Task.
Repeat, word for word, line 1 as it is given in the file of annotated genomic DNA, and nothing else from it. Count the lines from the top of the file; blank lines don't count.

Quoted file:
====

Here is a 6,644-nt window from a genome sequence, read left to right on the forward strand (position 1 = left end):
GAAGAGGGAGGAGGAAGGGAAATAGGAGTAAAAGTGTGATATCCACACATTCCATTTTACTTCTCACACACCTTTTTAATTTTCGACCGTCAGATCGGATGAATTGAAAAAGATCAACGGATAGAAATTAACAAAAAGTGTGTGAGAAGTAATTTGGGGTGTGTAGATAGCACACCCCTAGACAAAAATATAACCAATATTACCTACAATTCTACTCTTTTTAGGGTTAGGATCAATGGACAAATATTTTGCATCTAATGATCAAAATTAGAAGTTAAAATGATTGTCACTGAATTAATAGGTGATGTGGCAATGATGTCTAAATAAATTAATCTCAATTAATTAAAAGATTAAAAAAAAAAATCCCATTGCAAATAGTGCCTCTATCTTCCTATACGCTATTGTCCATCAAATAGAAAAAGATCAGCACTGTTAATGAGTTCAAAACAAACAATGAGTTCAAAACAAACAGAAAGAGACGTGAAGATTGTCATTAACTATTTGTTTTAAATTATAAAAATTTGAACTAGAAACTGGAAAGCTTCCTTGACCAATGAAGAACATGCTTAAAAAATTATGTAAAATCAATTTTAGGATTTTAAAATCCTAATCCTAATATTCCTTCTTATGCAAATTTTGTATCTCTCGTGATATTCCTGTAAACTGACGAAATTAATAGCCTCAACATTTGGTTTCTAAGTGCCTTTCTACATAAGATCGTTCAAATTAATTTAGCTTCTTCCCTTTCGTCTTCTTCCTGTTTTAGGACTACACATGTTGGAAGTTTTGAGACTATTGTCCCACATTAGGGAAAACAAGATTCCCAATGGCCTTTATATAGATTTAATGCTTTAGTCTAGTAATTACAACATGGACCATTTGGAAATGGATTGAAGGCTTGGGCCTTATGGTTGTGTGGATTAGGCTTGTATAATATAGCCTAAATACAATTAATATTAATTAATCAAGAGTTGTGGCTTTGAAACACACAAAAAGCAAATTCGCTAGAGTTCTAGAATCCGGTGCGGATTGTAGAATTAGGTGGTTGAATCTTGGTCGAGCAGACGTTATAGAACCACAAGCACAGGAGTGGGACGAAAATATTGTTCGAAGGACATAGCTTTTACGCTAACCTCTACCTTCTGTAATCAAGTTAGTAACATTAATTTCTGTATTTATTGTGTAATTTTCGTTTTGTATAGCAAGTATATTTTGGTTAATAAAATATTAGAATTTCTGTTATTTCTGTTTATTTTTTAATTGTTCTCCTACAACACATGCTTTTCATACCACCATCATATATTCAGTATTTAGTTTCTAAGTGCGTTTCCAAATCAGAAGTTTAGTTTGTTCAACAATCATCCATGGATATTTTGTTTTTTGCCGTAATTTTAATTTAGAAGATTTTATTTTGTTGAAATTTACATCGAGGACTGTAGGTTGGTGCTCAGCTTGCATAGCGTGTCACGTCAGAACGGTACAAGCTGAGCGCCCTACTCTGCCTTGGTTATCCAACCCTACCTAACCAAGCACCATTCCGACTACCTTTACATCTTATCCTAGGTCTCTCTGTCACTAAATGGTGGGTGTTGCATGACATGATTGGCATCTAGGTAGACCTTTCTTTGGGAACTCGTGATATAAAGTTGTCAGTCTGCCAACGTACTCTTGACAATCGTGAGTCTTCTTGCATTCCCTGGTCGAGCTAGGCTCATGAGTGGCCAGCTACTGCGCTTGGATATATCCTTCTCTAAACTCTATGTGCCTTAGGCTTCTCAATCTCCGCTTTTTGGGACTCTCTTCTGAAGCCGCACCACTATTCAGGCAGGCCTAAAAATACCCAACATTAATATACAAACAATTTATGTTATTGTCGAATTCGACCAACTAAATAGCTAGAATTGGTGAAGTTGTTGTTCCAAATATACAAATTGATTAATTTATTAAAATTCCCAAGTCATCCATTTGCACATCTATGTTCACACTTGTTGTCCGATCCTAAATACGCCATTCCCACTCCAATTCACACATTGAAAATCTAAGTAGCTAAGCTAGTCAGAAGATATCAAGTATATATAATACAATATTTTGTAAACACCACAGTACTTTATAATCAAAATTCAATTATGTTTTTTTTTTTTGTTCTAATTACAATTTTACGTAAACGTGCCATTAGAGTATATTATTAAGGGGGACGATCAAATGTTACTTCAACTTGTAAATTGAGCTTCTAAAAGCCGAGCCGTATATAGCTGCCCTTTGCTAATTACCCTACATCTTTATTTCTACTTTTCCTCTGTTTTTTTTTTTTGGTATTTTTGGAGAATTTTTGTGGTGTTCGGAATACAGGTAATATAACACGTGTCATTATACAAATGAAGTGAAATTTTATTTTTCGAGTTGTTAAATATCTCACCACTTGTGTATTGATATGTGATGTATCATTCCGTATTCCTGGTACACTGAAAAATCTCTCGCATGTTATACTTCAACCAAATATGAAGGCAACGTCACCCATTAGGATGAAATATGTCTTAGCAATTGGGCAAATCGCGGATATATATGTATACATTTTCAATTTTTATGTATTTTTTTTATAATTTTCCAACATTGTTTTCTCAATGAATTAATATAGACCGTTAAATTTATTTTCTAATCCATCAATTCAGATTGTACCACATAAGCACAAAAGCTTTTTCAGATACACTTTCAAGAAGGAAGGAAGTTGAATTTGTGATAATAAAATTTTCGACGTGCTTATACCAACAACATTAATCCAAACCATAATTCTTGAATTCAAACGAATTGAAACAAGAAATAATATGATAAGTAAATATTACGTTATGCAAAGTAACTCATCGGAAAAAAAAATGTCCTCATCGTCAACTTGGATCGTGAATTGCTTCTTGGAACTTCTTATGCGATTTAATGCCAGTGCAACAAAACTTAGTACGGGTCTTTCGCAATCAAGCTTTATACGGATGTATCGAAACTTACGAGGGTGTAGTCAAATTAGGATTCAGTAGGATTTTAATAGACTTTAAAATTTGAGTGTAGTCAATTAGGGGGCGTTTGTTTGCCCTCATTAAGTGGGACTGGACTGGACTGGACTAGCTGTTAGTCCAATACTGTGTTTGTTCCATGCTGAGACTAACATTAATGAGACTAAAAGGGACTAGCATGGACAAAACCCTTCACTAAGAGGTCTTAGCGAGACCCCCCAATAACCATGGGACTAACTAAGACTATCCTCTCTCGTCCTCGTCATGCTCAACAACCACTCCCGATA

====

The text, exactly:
Here is a 6,644-nt window from a genome sequence, read left to right on the forward strand (position 1 = left end):